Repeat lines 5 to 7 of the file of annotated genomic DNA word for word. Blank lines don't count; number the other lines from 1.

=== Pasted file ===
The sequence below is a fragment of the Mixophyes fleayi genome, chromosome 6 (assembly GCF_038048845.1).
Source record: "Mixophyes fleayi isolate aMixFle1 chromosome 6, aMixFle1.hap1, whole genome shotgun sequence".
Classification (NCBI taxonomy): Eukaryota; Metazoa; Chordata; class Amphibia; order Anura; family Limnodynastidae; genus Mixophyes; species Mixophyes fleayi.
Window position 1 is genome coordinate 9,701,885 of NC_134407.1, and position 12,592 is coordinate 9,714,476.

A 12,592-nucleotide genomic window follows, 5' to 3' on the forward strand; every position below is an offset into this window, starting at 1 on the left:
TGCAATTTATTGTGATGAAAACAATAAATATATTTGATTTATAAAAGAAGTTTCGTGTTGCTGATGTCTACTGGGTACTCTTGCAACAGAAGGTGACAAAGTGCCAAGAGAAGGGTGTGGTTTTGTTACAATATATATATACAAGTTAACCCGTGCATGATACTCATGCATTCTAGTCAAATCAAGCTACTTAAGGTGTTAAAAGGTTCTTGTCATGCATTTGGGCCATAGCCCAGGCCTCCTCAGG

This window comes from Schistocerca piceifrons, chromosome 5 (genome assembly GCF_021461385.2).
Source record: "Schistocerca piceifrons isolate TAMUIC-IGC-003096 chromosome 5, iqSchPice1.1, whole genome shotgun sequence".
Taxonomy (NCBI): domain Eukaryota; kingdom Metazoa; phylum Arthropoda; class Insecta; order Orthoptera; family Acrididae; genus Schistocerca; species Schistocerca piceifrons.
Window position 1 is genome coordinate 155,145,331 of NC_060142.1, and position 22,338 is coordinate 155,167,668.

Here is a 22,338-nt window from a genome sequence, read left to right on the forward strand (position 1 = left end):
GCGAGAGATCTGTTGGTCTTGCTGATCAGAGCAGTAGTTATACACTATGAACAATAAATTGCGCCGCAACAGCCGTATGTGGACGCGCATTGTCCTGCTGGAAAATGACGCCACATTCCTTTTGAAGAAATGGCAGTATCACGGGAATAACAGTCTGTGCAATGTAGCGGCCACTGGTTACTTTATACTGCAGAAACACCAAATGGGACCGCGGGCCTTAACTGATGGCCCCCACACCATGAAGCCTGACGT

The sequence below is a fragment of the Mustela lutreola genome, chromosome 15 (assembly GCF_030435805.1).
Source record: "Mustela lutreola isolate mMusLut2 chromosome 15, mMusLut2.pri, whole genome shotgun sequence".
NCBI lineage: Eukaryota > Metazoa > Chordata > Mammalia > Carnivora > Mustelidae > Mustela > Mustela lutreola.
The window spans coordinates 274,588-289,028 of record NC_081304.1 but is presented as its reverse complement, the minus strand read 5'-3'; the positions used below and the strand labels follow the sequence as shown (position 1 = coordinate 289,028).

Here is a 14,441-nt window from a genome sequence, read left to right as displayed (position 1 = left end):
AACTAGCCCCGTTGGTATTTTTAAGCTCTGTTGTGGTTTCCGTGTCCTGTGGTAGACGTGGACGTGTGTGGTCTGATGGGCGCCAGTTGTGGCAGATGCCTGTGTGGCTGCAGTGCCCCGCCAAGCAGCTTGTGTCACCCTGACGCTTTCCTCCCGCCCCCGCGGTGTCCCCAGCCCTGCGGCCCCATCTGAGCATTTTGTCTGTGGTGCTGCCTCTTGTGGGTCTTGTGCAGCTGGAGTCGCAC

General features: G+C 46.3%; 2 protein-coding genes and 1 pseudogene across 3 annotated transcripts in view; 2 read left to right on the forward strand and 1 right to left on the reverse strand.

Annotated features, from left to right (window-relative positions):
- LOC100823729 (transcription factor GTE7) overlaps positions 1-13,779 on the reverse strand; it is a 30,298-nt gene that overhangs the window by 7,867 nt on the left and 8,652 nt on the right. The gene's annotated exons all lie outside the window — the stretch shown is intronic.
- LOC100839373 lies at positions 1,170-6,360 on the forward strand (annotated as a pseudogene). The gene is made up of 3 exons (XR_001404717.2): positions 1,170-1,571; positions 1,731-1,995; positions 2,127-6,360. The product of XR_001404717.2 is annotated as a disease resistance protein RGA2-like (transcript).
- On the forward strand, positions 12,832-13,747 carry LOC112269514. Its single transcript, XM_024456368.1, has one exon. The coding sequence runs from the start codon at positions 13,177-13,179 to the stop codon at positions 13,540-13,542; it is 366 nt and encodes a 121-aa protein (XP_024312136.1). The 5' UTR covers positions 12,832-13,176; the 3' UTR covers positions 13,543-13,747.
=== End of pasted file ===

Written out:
A 12,592-nucleotide genomic window follows, 5' to 3' on the forward strand; every position below is an offset into this window, starting at 1 on the left:
TGCAATTTATTGTGATGAAAACAATAAATATATTTGATTTATAAAAGAAGTTTCGTGTTGCTGATGTCTACTGGGTACTCTTGCAACAGAAGGTGACAAAGTGCCAAGAGAAGGGTGTGGTTTTGTTACAATATATATATACAAGTTAACCCGTGCATGATACTCATGCATTCTAGTCAAATCAAGCTACTTAAGGTGTTAAAAGGTTCTTGTCATGCATTTGGGCCATAGCCCAGGCCTCCTCAGG

This window comes from Schistocerca piceifrons, chromosome 5 (genome assembly GCF_021461385.2).